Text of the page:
Valentina Borbone

About Valentina Borbone

Valentina Borbone has an extensive 20 year+ career as an agency-side marketer, working with an impressive range of clients including Apple, FOXTEL, Macquarie University and Having had a range of senior management roles, Valentina’s comprehensive experience has seen her manage and grow a full-service digital agency and co-found a digital consultancy business. Currently, Valentina is a Non-Executive Director of the not-for-profit STaR Association, and Expert Advisor for The International Social Media Association, lead digital trainer for ADMA's Digital Marketing Certificate, Digital Essentials and Email Marketing courses and is a freelance digital marketing trainer and seasoned presenter.

Are we socially evolving or dissolving with technology?

Approx Reading Time-10Developments in technology have seen an explosion in human to human interconnectivity, but for those left behind, feeling more alienated than before…is there still a place to call home?


In 1987, I had 11 pen-friends across the globe. In 2016, I still have one of those pen-friends, on Facebook. Ben was from Buffalo, New York and I’ve met him twice in my lifetime face to face. I used to write letters and he’d reply with a single page dot-matrix printed letter, typed on the new family Commodore 64. Back in the old days, International Penfriends would give you a little paper card with the very basic contact details of your pen-friend match, with a few bullet points on the back of how to start up a conversation. It was easy, and Ben and I are still sharing our life adventures 29 years later.

As a digital marketer, I have a bit of a love affair going on with technology. I’ve experienced many fabulous advances thanks to tech; such as WordPerfect, the mouse, a walkman, CDs, fax machines, GPS, laptops and the Internet. As everything that was difficult seemed like so much less work with tech, it made sense that Facebook and other social networks would make socialising and connectivity easier too. But what I’ve always once thought of as being technological genius, I’m now starting to see as socially corrosive.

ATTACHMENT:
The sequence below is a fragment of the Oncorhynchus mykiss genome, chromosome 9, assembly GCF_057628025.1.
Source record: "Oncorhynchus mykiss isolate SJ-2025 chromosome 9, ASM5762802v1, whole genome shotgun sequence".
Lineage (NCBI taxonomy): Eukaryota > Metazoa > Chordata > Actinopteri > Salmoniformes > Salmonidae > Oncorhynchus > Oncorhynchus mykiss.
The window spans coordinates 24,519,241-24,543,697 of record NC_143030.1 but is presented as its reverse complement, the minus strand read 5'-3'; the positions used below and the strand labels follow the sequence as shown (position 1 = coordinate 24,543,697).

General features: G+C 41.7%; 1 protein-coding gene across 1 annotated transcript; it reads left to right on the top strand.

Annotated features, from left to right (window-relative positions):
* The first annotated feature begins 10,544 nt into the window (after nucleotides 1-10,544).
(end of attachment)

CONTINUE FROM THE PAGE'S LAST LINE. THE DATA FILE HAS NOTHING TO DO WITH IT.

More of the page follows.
Don’t get me wrong, I love Facebook for many reasons. I love it because I can see the advances it’s made on my life-before-Facebook connections. A letter to Ben used to take two weeks minimum before I’d receive a response (which is actually quite good considering the 2016-Australia-Post-experience-of-delivering-mail in comparison). Facebook takes about 12 hours due to the time difference. The art of conversation was as simple as a few bullet points to get warmed up, and slowly but surely, we’d open up about who we were, what we stood for and believed in, what we wanted out of life. We were genuinely honest because didn’t have any need to compete with anyone else. When I met Ben for the first time, we had body language to supplement our conversation, we had facial expressions, we had a connection.

There’s even a book for young people on how to have social conversations outside of social networks. We’re regressing, not progressing. But I do think technology is a problem-solver. People need connections and food. Simple.

What about meeting people in today’s landscape? We’re hiding behind so-called anonymous screens, we’re competing with enhanced profiles and performing personas for the public masses. We say what we think others want to hear, not what we truly feel. Social networking has never left us more lonely and disconnected from others before. There’s even a book for young people on how to have social conversations outside of social networks. We’re regressing, not progressing.

But I do think technology is a problem-solver. People need connections and food. Simple. Not all solutions suit everyone though, for instance I’m not a Tinder or Netflix-and-chill kind of girl. So I’ve taken the problem of social connectedness and belonging and married this to technology to create the app MeetUp.EatUp. Using a few key interests in a profile, MeetUp.EatUp connects like-minded people in a social environment, over a meal. Think of the profile questions as your bullet points on the back of your pen-friend card. Users create a MeetUp.EatUp, starting with some ground rules (like how many seats at the table and some basic interests), book your dining venue and invite people you’d like to attend. Hosting your own EatUp means other people can request to join your event. Alternatively, you can search for an EatUp that appeals to you, register your interest with the organiser and join a new group of people for a meal. A meal then becomes a convenient vehicle for your meet up – rather than meeting in some random place with no purpose other than to “meet”.

MeetUp.EatUp is designed to harness our wonderful technological advances in human connectedness with a hint of looking up at opportunity, rather than burying our heads in social awkwardness. MeetUp.EatUp is currently in development and we’d love your support for our Kickstarter campaign to push our project into BETA testing.


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